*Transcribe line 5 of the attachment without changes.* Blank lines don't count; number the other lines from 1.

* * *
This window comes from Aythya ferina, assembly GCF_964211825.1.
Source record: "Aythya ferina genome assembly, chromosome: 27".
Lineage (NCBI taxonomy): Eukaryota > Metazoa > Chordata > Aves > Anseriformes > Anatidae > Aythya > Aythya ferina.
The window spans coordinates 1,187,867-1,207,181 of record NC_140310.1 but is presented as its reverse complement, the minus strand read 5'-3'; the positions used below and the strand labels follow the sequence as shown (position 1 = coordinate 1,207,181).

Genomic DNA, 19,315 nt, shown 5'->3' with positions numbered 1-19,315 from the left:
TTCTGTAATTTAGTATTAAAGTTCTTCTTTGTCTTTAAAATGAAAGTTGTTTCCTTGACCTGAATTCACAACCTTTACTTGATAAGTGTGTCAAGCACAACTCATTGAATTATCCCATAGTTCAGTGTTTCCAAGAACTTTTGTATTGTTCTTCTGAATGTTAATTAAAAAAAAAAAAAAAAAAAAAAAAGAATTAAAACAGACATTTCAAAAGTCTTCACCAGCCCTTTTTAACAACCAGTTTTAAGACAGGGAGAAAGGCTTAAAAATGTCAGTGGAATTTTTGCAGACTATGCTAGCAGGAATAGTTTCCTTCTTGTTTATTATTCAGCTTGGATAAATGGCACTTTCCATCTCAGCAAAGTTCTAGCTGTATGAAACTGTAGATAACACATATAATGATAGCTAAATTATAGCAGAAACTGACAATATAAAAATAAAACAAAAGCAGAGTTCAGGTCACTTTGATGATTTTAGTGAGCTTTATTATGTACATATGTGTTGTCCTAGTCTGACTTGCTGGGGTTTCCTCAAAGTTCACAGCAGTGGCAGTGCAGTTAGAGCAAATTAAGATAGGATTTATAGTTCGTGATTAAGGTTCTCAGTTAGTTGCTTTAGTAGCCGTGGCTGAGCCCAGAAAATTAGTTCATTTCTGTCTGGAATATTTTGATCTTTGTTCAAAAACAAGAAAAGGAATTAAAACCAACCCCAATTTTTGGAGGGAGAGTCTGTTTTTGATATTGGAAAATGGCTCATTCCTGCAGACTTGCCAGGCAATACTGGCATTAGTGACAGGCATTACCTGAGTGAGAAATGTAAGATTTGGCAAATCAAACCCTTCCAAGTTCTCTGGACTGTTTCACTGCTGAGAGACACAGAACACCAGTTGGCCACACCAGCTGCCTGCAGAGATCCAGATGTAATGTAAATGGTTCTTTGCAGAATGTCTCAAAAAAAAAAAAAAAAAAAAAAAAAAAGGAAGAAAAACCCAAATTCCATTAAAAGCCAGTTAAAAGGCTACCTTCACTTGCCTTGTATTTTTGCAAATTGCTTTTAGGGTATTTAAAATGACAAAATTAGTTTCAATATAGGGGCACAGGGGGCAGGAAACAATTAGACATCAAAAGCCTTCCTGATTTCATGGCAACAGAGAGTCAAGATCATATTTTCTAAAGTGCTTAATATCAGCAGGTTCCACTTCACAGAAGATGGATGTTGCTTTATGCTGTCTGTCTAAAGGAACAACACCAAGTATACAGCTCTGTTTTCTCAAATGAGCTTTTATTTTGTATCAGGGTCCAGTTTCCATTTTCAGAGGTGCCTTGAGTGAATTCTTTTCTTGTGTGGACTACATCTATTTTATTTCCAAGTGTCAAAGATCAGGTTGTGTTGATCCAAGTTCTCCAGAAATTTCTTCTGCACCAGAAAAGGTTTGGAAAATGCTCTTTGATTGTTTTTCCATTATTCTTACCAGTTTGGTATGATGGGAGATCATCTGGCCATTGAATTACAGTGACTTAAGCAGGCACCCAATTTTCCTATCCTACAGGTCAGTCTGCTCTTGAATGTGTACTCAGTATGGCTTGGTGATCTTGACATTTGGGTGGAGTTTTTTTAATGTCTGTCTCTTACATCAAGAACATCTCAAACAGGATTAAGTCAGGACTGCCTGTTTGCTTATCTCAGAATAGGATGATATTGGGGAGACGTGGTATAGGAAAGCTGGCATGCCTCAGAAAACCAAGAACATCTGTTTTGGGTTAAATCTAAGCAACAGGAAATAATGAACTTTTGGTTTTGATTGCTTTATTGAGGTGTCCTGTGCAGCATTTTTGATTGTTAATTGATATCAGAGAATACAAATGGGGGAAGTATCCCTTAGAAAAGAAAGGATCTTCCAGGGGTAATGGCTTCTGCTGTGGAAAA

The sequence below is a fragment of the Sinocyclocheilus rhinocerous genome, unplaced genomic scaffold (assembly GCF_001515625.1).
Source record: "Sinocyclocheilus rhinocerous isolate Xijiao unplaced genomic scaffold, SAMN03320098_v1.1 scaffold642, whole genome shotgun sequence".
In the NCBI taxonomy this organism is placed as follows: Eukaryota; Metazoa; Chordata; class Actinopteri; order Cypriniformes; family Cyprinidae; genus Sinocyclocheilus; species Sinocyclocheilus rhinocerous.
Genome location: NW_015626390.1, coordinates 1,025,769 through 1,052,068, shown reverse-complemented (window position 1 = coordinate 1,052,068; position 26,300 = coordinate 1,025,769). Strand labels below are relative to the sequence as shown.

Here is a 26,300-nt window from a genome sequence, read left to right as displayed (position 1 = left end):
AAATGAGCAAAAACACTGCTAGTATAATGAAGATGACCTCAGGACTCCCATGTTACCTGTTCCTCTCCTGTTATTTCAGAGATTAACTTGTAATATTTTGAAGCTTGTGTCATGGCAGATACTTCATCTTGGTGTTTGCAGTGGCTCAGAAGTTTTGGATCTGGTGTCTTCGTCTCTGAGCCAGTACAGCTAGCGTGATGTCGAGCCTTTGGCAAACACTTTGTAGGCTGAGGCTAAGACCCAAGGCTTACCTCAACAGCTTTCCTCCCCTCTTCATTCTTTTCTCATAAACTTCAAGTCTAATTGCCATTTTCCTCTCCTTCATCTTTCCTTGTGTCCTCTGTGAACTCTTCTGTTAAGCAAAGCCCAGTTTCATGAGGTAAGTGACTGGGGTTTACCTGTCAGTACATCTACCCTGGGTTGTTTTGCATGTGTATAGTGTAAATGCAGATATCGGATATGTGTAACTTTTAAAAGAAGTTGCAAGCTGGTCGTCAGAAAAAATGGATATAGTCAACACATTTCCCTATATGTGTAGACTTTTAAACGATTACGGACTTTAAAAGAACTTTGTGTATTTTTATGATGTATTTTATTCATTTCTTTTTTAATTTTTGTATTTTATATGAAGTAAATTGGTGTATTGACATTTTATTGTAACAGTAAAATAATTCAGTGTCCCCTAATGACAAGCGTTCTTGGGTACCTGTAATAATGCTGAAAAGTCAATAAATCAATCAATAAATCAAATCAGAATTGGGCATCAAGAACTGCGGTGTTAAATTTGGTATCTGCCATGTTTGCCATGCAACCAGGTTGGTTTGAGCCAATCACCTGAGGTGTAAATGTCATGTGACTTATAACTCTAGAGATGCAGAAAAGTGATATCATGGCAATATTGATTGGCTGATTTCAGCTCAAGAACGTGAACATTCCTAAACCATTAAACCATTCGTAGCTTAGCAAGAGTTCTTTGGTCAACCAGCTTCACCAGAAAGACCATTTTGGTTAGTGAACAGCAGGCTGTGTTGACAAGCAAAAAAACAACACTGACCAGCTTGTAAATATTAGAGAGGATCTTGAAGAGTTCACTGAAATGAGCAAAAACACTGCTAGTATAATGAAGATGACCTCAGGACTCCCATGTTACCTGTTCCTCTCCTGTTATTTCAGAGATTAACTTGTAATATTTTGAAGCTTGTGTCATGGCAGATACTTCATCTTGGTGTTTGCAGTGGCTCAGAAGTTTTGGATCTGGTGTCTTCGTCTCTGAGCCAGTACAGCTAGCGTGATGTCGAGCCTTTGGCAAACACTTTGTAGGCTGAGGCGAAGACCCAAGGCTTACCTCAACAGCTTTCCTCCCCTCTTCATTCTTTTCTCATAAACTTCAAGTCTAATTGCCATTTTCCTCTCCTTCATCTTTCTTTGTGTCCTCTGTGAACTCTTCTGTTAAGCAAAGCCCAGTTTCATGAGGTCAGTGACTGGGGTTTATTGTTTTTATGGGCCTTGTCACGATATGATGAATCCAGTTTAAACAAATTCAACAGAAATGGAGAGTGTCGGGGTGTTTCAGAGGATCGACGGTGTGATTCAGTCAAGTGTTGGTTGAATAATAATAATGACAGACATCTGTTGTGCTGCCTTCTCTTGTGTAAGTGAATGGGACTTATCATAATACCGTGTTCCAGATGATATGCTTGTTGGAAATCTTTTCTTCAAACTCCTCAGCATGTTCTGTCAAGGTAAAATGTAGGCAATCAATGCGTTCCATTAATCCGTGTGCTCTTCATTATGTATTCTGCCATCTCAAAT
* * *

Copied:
Genomic DNA, 19,315 nt, shown 5'->3' with positions numbered 1-19,315 from the left: